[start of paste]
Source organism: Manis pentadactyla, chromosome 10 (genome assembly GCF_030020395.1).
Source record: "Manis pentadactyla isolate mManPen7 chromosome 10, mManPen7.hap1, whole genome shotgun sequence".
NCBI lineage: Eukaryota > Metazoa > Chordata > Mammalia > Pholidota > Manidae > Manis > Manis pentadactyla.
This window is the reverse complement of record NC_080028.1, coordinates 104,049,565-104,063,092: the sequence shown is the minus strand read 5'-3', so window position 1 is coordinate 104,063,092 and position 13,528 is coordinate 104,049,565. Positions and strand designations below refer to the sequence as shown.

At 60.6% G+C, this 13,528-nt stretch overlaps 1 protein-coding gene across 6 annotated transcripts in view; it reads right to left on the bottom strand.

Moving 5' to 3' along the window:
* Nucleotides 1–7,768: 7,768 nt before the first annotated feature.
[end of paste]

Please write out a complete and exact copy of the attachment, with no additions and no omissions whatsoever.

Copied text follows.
Source organism: Manis pentadactyla, chromosome 10 (genome assembly GCF_030020395.1).
Source record: "Manis pentadactyla isolate mManPen7 chromosome 10, mManPen7.hap1, whole genome shotgun sequence".
NCBI lineage: Eukaryota > Metazoa > Chordata > Mammalia > Pholidota > Manidae > Manis > Manis pentadactyla.
This window is the reverse complement of record NC_080028.1, coordinates 104,049,565-104,063,092: the sequence shown is the minus strand read 5'-3', so window position 1 is coordinate 104,063,092 and position 13,528 is coordinate 104,049,565. Positions and strand designations below refer to the sequence as shown.

At 60.6% G+C, this 13,528-nt stretch overlaps 1 protein-coding gene across 6 annotated transcripts in view; it reads right to left on the bottom strand.

Moving 5' to 3' along the window:
* Nucleotides 1–7,768: 7,768 nt before the first annotated feature.